According to the American Institute of Stress, 80% of college students experience frequent stress.
Frankly, I was surprised the number was this low. Walking through the UCSB library every day, all I can see are countless empty-eyed faces staring at their laptop screens with their notes piled beside them. Many of them will leave the library in an hour or two to rush to their jobs. There’s no doubt that college students are a segment of the population that experiences extremely high levels of stress throughout the academic year. When we think about it, it makes sense; stress is unavoidable when we’re juggling homesickness, social dramas, academic concerns, and financial woes. At times, it feels like we’re drowning in the anxiety that comes with so much responsibility.
But can this stress ever actually be good for us?
It seems unlikely, of course. When we think about stress, we usually consider it to be a bad thing. But believe it or not, experts say that moderate levels of stress can actually help us to be successful. Dr. Daniela Kaufer at UC Berkeley states, “Some amounts of stress are good to push you just to the optimal level of alertness, behavioral and cognitive performance.” It can even increase our problem-solving abilities and enhance our memory. We can refer to this sort of stress as “good stress.”
Good stress is especially relevant for college students. A study at Rochester University found that college students who view their stress as helpful rather than detrimental are more likely to succeed academically and be mentally healthy. Good stress can even boost our immune systems, which is increasingly important as we enter flu and cold season.
Kaufer and other experts say that the difference between “good” and “bad” stress is that good stress is intermittent as opposed to chronic. Stress should not be a constant lingering feeling, but rather a reaction to a brief event. In addition, the good stress will encourage us to work harder and increase focus towards a task, as it provides us with a short-term energy burst that makes challenging tasks seem more doable. Bad stress has the opposite effect; it is draining and will leave us feeling unmotivated and exhausted.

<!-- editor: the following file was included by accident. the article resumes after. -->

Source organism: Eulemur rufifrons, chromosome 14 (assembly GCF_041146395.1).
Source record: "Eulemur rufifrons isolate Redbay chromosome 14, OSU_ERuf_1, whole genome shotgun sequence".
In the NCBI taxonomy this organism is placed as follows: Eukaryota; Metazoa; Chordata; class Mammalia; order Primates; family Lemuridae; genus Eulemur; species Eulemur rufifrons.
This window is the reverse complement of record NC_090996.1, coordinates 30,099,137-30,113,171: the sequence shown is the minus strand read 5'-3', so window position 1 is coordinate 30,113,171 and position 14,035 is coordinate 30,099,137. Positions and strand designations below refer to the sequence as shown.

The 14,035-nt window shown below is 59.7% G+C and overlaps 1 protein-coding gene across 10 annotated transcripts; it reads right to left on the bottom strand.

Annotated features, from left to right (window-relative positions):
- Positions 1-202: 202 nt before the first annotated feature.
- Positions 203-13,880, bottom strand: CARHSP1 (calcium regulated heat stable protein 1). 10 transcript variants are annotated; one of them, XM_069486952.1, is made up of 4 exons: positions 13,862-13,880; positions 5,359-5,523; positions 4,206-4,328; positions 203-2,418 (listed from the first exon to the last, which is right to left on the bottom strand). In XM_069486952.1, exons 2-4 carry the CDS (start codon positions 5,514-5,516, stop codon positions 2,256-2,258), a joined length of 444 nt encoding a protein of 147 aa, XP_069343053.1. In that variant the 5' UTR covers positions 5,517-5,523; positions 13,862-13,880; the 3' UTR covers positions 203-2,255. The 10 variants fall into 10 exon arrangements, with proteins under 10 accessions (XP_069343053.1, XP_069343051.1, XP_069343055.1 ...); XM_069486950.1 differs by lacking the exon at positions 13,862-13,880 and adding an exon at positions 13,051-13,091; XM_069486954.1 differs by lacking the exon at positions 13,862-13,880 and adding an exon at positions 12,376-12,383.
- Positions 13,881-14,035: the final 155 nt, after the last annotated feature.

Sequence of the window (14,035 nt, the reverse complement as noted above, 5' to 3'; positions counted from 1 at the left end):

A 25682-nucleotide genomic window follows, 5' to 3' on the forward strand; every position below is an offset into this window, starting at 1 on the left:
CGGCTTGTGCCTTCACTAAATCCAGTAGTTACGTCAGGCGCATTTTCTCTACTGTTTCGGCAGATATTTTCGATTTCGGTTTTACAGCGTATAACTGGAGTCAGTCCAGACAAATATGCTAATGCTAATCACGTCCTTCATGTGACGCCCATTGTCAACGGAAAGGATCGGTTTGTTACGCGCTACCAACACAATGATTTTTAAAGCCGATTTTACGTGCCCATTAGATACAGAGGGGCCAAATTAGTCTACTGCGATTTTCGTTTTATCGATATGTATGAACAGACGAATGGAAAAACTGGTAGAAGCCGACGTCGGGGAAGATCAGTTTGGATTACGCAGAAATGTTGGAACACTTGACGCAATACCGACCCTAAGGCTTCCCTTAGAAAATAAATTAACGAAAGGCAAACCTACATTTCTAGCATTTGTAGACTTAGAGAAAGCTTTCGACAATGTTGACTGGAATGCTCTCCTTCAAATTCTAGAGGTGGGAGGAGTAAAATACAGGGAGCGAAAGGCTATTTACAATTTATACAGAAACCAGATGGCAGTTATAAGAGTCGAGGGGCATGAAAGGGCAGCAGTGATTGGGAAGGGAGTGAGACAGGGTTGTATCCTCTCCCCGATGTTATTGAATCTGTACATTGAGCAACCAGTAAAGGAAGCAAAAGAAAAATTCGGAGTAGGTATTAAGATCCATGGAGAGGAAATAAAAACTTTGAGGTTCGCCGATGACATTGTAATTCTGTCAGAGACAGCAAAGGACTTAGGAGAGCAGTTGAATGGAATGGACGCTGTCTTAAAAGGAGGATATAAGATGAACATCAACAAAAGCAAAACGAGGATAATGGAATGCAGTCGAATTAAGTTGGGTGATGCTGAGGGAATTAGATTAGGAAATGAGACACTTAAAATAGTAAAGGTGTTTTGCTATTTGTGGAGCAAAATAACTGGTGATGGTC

So how can we ensure that the stress we experience is good stress? Harvard Business Review offers several tips:
- View worry positively: Worry and the physical symptoms that come with it (such as the jitters) are merely a natural response to a situation; they are not a cause for panic or alarm. Worry, after all, is only a temporary feeling that shows how much we care, and like all feelings, it should be free from any negative associations.
- Reframe the stress: Instead of viewing a stressor as an obstacle or a threat, view it as a challenge. Imagine yourself working towards something as opposed to working against it, and picture stress as the little boost you need to achieve your goal.
- Get some experience: Put yourself in moderately stressful situations to “practice” and build up confidence for when real stressful events will come in the future. For example, if you’re anxious about a big exam, have a classmate make a practice exam for you to take.
Obviously, we can’t snap our fingers and have all of our bad stress melt away into good stress. Like all things relating to mental health, it takes time and effort to change how we view and utilize stress in our daily lives. However, recognizing the potential benefits of stress is an important first step in working toward stress management.
And, as always, if you are experiencing severe anxiety that interferes with your ability to perform daily tasks, consider reaching out for support. UCSB CAPS offers mental health services to UCSB students at no cost.
Original post HER CAMPUS by KENDALL ALBERT